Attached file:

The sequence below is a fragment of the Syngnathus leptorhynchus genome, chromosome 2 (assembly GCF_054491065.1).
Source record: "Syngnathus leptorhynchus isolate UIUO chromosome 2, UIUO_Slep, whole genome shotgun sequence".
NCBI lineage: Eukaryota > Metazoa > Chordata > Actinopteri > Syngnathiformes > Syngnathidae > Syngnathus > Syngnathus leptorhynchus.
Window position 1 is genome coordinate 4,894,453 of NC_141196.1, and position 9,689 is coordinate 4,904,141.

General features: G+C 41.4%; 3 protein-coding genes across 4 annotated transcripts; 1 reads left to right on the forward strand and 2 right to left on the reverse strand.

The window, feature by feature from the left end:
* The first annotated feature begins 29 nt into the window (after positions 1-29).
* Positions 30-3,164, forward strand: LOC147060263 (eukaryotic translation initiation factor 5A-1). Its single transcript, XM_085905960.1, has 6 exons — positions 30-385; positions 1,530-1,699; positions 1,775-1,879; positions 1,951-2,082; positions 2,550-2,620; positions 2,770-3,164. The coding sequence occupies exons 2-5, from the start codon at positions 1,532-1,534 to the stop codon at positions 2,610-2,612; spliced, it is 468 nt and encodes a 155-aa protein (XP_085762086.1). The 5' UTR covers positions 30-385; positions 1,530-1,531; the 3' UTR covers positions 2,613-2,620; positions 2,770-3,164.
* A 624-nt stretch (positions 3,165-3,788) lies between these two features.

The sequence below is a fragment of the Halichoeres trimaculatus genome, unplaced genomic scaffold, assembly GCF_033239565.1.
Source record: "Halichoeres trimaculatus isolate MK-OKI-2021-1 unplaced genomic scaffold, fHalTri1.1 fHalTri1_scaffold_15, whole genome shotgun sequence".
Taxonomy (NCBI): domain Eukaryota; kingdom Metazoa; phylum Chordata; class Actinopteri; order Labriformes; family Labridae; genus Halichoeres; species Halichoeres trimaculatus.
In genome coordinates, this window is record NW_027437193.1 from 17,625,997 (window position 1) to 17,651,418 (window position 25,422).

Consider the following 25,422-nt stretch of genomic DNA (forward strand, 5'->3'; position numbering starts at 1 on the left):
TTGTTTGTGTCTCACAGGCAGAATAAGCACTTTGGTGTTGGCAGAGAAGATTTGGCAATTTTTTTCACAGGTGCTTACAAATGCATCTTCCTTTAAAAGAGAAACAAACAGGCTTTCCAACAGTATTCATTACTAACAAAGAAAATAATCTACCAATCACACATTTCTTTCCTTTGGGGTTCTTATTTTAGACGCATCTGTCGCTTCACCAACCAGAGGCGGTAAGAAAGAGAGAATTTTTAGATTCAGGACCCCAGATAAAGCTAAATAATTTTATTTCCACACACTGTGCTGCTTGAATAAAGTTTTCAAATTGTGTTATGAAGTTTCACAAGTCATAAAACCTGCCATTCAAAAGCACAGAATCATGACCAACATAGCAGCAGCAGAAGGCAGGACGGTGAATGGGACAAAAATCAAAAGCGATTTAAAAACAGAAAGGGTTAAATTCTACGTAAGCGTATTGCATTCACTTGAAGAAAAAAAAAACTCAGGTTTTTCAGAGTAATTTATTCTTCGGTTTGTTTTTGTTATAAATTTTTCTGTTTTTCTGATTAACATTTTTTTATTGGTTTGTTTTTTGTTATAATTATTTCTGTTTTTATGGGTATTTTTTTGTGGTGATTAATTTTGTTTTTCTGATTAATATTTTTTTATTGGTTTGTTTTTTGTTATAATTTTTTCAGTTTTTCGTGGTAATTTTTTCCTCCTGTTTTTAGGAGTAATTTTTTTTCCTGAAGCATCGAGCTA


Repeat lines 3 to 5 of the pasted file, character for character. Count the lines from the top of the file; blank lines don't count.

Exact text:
NCBI lineage: Eukaryota > Metazoa > Chordata > Actinopteri > Syngnathiformes > Syngnathidae > Syngnathus > Syngnathus leptorhynchus.
Window position 1 is genome coordinate 4,894,453 of NC_141196.1, and position 9,689 is coordinate 4,904,141.

General features: G+C 41.4%; 3 protein-coding genes across 4 annotated transcripts; 1 reads left to right on the forward strand and 2 right to left on the reverse strand.